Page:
Like his predecessor, Barrack Obama, who initiated America’s pivot to Asia, Donald Trump has no strategy for dealing with the series of China’s expansionist moves in the South China Sea.
Since 2012, China has first occupied reefs and islands in the Sea.
Then it has built facilities ranging from runways for military aircraft to deep harbours for warships, on them.
America’s navy says that China is now capable of controlling the South China Sea in scenarios short of war with the US.
It is hard to say why Trump shows little interest in countering China’s military activities in the South China Sea.
Significantly, about one third of global shipping passes through the sea annually.
Given Trumps’s political emphasis on trade, it is surprising that he shows no inclination to uphold the international law which aims to preserve maritime freedom and security in the Sea.
Could it be because a mere 14% of America’s maritime trade passed through the Sea in 2016 - compared to over 64% of China, and nearly 42% of Japan?
Is it because Trump attaches greater importance to blunting China’s technological prowess than to ensuring freedom of navigation in international waters?
Another explanation could be that Trump does not in principle oppose the redrawing of state borders by force.
He thinks that Crimea, which Russia severed from Ukraine in 2014, is Russian because ‘everyone there speaks Russian’. (What would happen if he extended the unfortunate logic of this argument to all Southeast Asian countries, due to the majority of Chinese speakers in the region?)
Evidently, the world now has an American president who couldn’t care less about the maintenance of international law.
On second thoughts, perhaps that is not so surprising, since he dislikes international institutions and has torn up international agreements.
In Asia, Trump has focused on two things: first, the trade imbalances Asian countries have with the US, and second, putting pressure on Asian allies to pay more for their own defence.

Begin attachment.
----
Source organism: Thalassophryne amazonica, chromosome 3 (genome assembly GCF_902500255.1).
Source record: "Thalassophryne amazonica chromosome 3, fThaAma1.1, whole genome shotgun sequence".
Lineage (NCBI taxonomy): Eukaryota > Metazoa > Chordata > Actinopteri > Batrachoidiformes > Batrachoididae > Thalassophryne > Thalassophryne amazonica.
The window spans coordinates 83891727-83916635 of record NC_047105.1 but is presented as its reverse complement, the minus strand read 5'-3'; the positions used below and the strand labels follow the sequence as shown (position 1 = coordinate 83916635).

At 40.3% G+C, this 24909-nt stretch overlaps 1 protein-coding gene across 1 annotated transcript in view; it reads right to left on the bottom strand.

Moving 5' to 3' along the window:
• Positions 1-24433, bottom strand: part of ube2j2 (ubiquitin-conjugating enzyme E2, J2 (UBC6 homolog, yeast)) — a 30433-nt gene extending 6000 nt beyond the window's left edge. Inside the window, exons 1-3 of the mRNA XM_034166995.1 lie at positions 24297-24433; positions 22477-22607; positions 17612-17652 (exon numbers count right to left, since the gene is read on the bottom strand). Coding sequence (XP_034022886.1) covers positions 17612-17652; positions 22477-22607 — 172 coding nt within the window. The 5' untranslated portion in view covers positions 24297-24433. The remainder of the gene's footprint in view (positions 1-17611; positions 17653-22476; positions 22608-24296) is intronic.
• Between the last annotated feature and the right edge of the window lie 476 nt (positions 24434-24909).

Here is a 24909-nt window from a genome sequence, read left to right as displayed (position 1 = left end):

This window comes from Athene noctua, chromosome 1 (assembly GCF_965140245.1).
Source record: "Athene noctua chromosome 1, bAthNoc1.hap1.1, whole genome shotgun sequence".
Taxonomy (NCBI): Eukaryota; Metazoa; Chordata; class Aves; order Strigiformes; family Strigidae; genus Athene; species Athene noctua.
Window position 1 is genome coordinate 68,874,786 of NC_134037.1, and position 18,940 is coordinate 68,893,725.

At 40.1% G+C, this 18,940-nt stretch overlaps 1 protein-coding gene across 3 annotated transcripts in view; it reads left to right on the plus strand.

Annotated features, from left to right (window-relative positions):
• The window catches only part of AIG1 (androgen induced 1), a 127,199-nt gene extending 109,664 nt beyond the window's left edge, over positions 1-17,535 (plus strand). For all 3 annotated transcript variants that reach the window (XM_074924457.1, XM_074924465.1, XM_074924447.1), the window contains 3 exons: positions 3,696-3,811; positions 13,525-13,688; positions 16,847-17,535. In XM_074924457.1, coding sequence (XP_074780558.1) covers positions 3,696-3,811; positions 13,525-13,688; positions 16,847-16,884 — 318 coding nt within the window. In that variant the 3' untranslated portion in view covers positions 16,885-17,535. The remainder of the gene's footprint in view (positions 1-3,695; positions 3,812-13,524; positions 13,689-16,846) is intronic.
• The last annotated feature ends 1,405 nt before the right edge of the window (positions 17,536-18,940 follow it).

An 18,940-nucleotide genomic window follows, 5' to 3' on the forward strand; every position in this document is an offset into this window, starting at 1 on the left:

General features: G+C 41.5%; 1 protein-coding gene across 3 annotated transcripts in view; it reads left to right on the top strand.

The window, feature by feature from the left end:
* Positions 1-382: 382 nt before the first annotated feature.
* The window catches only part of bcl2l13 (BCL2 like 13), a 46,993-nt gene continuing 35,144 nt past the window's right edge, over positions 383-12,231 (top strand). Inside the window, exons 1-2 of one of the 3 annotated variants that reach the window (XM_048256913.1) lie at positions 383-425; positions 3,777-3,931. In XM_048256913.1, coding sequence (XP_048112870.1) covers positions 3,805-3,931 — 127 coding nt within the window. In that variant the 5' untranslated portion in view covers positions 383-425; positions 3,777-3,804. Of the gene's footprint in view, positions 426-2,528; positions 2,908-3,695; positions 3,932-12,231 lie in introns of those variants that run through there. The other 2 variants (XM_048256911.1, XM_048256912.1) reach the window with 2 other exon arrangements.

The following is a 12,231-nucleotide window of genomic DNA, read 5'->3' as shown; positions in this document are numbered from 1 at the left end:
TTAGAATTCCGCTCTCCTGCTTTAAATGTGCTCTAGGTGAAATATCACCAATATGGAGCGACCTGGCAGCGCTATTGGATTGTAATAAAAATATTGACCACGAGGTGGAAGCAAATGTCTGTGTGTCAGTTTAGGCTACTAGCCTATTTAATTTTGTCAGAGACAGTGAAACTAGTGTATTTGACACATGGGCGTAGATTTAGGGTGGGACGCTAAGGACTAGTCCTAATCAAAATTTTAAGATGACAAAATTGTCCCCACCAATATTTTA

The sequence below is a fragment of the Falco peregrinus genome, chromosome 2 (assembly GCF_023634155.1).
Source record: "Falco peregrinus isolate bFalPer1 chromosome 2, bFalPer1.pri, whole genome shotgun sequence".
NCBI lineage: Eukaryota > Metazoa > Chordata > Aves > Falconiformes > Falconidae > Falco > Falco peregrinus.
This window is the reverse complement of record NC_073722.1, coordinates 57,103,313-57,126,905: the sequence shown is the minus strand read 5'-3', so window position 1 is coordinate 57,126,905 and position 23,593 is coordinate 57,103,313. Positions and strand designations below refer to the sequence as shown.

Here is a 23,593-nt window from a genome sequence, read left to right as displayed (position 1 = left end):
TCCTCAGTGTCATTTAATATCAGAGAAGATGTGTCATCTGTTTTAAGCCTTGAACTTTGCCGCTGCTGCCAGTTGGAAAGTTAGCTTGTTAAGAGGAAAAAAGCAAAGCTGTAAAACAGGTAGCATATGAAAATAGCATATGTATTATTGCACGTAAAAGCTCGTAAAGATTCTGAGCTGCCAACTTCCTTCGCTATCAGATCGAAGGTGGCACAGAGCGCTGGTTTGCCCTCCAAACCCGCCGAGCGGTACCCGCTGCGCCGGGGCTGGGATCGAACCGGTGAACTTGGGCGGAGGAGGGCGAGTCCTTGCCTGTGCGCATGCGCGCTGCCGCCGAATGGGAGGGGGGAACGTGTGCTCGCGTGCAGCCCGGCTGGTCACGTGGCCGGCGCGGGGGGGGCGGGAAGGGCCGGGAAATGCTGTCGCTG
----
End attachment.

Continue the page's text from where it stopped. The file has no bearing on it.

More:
Even if they do oblige him -- what can they do if their defence expenditure is not able to match China’s $175 billion?
And, what if China’s territorial encroachments threaten their sovereignty and exacerbate insecurity in the South China Sea?
This is where international law -- and the US' determination to stand by it – assumes great importance.
And this, in turn, is precisely because China contemptuously asserts its ‘indisputable sovereignty’ over the South China Sea and dismisses calls for maritime freedom there.
China’s Foreign Ministry recently accused some ‘external forces’ of trying ‘to muddy’ the Sea by ‘hyping up the non-existent proposition that navigation freedom and security is somewhat affected.’
Trump’s administration finds it hard to pick up the gauntlet thrown down by China. Unfortunately, Trump’s administration also speaks in many voices – while China’s stance remains consistent.
When Defense Secretary John Mattis threatened to take down China’s military installations in the South China Sea, President Xi Jinping referred to “history”, and declared that China would not surrender ‘even one inch’ of territory that ‘its ancestors’ left behind.